The Tuesday Zone: ‘Cinderella’ (1950)

The Tuesday Zone

Hanna | Sleeping Beauty | Cinderella | The Red Shoes | Ever After | “Walking Distance” (The Twilight Zone) | Bluebeard (Barbe Bleue) | Maleficent | Into the Woods | Blancanieves

Tales of Yore is a series of articles about fairy tale adaptations. Adaptations can be direct or loose, and these reviews attempt to consider the films in the context of the stories upon which they are based.

This week, I am continuing my brief foray into fairy tale adaptations.  This will also probably be the last time I do a classic Disney movie because, well, there’s really not all that much more I have to say about them.

Cinderella (1950)


Plot: A young lass’s father maries a cruel woman after his wife passes, but he also dies, leaving Cinderella to live with her wicked stepmother and evil stepsisters.  They make her do all their chores and treat her terribly.  Cinderella wants to go to a ball that the Prince is holding and her stepsisters are going to, so her Fairy Godmother gets her the goods so that she can do so.

This story is famous, as is this movie, the latter for its beautiful animation, lovely music, and silly mouse characters.  Its main merits rely on childhood love and nostalgia, a love for the classic films that inspired many more movies and generations of children.  It also has some really goofy, funny moments, and it’s fairly enjoyable to watch.

None of these things deserve to be written off.  Disney movies were groundbreaking for their time, and I’m still enchanted by the visuals.  But, much like Sleeping Beauty, any attempt to consider this movie in terms of things like writing and characters is futile.  Cinderella is the main character, right?  I mean, the movie is named after her.  It’s her story.  Yet…she’s strangely not present.  She doesn’t talk much, and when she does, it’s only to show how nice she is in contrast to her family.  She’s selfless, but also pretty flat.  The other characters get the good lines, the laughs, etc.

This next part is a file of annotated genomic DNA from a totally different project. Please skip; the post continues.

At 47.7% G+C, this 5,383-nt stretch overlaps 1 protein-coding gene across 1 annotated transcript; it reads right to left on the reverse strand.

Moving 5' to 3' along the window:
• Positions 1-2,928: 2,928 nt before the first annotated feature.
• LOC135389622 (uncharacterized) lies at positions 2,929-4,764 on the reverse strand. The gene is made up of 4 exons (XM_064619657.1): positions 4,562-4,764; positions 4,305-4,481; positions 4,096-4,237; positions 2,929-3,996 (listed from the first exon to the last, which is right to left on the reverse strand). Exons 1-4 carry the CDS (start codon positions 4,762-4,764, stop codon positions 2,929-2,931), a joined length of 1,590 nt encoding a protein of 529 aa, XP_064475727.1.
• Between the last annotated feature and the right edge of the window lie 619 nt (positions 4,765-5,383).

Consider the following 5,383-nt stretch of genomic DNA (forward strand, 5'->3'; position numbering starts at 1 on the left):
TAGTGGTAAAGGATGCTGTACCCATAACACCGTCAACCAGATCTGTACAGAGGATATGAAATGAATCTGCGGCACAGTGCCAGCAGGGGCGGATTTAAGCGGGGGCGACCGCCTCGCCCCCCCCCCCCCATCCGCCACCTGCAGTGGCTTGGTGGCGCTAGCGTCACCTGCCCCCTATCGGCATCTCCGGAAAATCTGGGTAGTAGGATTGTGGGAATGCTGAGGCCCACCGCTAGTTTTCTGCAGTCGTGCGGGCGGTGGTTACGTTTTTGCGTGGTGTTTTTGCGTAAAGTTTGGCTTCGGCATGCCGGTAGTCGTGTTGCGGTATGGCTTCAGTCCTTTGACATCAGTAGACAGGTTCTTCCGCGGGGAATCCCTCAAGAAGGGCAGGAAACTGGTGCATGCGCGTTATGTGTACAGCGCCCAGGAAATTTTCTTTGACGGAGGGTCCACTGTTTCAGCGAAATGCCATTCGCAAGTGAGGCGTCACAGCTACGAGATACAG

When a chubby mouse is a more interesting character in your own story, there is a problem.

When a chubby mouse is a more interesting character in your own story, there’s a problem.

Cinderella, as a character, doesn’t do that much and relies on people doing things for her. The mice make a gown for her, but that gets destroyed.  Then, her Fairy Godmother saves her.  She goes to the ball and gets to enjoy herself, but then she has to wait for the Duke to find her so that she can marry the Prince.  She…does almost nothing on her own.  I know that this might be a point anyone that thought about this movie realized, but it’s still disappointing.

I want to say this is all carried over from the original story by Charles Perrault, and in part it is: people have long lamented the passivity in characters like Cinderella in the old fairy tales that inspired Walt Disney.  But despite the flat character Disney was working with, the  decision to remove her from her own story and minimize the suffering she goes through on camera undermines any power the original story had.  So as its own movie and as an adaptation, Cinderella, character/writing-wise, doesn’t hold up.

They do nail the whole

They do nail the whole “cats are evil” thing, though.

Still, despite all this whinging, I do want to reiterate that this is a fairly enjoyable movie for kids.  Beyond that, it’s perfectly fine without much thought, and really that’s what happens with most Disney movies.  They’re fun and pretty, but have weak female leads and lazy characterization.  I think that I’m going to cut the Disney reviews (unless I look into some of their later movies, which are both entertaining and have more interesting characers) and, hopefully, get into more interesting fairy tale adaptations.

So join me next week as I look at another fairy tale movie; unless I get any amazing suggestions, I think I will look at the Hans Christian Anderson story adaptation, The Red Shoes, a film that largely influenced Black Swan.  See you then.

You'll come back.  They always come back.

“They’ll come back. They always come back.”

10 thoughts on “The Tuesday Zone: ‘Cinderella’ (1950)

  1. You know who’s really the objectified one in this movie? The Prince. He’s the object of desire for Cinderella and her stepsisters for no reasons apart from his social status, wealth, good looks, and ability to bust a move on the dance floor. He’s completely stripped of his personality.

    • Yup. That’s why I didn’t say Cinderella is objectified. She’s more so just really terribly constructed.

      I very briefly touched on the prince in Sleeping Beauty being pretty equally shallow for similar reasons (although I guess he wasn’t objectified, really). I’d have gone into more depth but, quite plainly, diving into all of the issues of gender in classic Disney movies is boring for everyone because we all know it already. Hence the lack of discussion on every character but Cinderella. I just briefly wanted to highlight that the movie is named after her and she STILL has no personality.

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